Between these two tables, we can observe that there is low correlation between stocks, bonds, real estate, and natural resources. In addition, the emerging markets and international markets have relatively higher correlation of up to 0.6. Investment strategy that includes asset allocation in true sense will have these lowly correlated assets included in the portfolio. It is hugely unlikely that at a beginning, we may not have all assets. However, based on individuals risk profile, it surely can be build over time. Asset allocation is designed to smooth out volatility and average out growth of the portfolio. continue reading rest of the article….
In my last post, I discussed about how I dealt with my existing position in some of the dividend cutters. I received a question that “can your post be interpreted as a recommendation to buy BAC and WFC because they are cheap”, and “what about GE, doesn’t it have wide moat, you ignored GE and did not mention anything about it”.
To begin with, this blog is not about recommending any stock or advising what do with individual’s investment. I have mentioned this in my disclaimer. This blog is a chronicle of my quest to build an income portfolio. I do not recommended or advise buying any stock on this blog. The premise of the post was how I dealt with the dividend cutters in my portfolio. It was about risk management process for my own dividend growth portfolio. It demonstrates my thought process with reference to my principle of objective based investing approach. I added to my original position based on my personal risk profile. I did not initiate a new position. continue reading rest of the article….
Two of my fellow bloggers (D4L and DGI) on The DIV-Net have presented their perspective on how to deal with a given company stocks when it decides to cut of freeze the common shareholder dividends. You can read their viewpoints at these links (D4L at Article1, DGI at Article1, Article2, and Article3). Both the bloggers have presented very compelling arguments supported by relevant data set. It would be hard to argue with their observations and conclusions. Here I am discussing my approach on how I dealt with dividend cuts and freeze in my portfolio.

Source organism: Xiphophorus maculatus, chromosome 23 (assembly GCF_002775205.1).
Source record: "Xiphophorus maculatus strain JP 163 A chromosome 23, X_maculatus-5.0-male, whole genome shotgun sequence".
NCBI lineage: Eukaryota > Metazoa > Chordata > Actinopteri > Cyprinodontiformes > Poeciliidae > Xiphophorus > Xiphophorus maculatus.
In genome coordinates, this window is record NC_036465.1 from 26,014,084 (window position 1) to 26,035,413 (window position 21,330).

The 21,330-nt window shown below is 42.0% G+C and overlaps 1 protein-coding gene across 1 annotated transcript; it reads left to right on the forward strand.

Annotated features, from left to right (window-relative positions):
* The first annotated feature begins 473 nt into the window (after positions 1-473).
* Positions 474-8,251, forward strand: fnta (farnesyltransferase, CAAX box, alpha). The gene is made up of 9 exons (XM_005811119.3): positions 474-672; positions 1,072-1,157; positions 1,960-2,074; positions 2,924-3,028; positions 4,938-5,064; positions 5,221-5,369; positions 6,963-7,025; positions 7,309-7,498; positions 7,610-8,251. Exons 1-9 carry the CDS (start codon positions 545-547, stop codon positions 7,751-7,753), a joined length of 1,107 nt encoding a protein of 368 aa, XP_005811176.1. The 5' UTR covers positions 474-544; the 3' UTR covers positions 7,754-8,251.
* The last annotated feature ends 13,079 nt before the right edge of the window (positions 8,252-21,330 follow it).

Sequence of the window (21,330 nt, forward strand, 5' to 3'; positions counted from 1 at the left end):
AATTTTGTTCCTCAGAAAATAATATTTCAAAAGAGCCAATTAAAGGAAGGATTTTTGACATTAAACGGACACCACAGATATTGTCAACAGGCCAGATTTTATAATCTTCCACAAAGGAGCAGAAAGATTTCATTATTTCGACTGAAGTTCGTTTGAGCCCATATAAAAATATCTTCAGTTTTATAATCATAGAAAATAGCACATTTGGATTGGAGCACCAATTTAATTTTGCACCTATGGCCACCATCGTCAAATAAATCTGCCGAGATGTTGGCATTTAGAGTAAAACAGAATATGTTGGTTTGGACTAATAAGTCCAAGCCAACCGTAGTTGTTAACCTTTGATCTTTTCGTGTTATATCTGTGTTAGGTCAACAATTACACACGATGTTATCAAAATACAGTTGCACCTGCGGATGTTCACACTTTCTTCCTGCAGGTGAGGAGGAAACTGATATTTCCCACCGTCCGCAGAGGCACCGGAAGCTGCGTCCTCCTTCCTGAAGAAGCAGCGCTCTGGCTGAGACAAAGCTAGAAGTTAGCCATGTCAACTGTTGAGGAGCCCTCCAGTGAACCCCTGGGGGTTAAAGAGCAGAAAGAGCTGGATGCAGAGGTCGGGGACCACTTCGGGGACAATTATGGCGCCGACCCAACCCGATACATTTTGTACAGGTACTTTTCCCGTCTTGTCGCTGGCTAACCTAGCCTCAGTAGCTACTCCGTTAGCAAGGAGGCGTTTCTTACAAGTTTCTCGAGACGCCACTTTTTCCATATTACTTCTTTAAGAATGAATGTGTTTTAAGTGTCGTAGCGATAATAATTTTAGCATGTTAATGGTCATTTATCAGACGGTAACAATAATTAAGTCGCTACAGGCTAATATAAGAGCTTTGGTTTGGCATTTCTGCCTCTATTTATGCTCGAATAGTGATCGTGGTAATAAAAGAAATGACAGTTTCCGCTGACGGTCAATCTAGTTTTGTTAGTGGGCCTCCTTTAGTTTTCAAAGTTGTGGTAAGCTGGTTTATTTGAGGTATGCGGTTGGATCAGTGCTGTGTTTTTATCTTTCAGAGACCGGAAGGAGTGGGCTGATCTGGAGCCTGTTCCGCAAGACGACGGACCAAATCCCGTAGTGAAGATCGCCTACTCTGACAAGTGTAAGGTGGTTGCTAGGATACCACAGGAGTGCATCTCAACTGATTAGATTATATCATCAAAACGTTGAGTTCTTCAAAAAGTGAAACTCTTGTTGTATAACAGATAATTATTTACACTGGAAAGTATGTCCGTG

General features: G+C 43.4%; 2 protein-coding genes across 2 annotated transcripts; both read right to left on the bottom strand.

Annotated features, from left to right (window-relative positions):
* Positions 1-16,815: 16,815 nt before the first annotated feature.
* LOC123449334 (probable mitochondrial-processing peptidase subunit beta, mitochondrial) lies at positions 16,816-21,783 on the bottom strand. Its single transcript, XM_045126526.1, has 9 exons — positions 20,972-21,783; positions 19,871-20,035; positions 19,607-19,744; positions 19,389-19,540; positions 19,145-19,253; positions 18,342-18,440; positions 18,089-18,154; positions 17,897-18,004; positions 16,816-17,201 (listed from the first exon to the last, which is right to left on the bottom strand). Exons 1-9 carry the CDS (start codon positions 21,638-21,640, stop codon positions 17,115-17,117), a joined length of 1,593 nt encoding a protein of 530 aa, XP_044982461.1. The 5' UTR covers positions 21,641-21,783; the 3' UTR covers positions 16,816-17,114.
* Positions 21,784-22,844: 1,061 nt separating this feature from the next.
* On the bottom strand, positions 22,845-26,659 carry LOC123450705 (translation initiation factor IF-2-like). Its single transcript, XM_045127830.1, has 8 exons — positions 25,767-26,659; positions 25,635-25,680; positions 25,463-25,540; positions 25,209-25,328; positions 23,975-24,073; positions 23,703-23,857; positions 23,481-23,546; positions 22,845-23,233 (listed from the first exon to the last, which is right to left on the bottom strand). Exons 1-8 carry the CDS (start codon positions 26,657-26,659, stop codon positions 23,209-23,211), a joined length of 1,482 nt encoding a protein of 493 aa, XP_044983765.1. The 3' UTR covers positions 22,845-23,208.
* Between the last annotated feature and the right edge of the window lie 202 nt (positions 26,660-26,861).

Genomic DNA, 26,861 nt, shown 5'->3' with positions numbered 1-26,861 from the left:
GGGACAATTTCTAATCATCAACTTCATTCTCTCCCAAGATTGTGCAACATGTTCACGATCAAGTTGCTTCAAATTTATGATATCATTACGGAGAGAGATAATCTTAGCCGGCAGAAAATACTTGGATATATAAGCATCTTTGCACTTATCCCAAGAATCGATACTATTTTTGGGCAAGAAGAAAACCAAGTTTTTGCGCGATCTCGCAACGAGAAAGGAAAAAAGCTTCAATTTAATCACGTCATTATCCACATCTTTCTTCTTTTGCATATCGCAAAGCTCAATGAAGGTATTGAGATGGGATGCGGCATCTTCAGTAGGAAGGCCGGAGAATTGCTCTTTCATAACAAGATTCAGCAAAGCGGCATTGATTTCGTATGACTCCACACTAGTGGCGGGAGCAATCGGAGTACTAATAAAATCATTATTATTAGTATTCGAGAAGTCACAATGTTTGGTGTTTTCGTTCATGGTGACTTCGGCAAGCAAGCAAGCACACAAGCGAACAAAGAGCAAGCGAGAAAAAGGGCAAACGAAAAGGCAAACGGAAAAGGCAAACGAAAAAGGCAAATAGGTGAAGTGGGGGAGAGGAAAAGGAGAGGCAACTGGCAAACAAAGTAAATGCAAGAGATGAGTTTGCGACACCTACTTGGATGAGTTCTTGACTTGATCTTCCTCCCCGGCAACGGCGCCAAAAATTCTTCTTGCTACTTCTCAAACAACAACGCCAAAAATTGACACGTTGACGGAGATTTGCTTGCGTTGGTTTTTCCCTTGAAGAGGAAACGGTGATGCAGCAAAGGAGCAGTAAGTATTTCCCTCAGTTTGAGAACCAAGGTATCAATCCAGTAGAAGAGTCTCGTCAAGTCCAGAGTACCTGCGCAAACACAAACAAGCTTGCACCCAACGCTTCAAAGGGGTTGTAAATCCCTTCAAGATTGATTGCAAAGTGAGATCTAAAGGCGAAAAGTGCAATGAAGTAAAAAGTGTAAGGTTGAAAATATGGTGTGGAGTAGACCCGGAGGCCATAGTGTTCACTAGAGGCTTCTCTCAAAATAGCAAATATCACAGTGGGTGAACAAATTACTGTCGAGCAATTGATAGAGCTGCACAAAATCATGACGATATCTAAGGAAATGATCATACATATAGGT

Since year 2005 in my dividend growth portfolio, I had owned BAC, WFC, C, WL, and GE. I will not use GE in this discussion because I am focusing on financial sector. By early 2007 I had reached my limit (10% maximum) of asset allocation in terms of my actual capital allocated. Prior to peak during Oct 2007, my financial sector allocation became in excess of 14%. This was due to the increase in value. Even though I became over allocated in financial sector, I did not take any action. And that was a mistake. I should have used re-balancing (or stopped automatic dividend re-investment in same stock).
My primary reason for investing in these stocks was dividend growth (and secondary being value). Now year 2008 brought dividend cuts in all four financial stocks viz. BAC, WFC, C, and WL. The value of the share price started to plunge and I started to incur paper loses. I had to taken action of reducing my risk and cut my losses. continue reading rest of the article….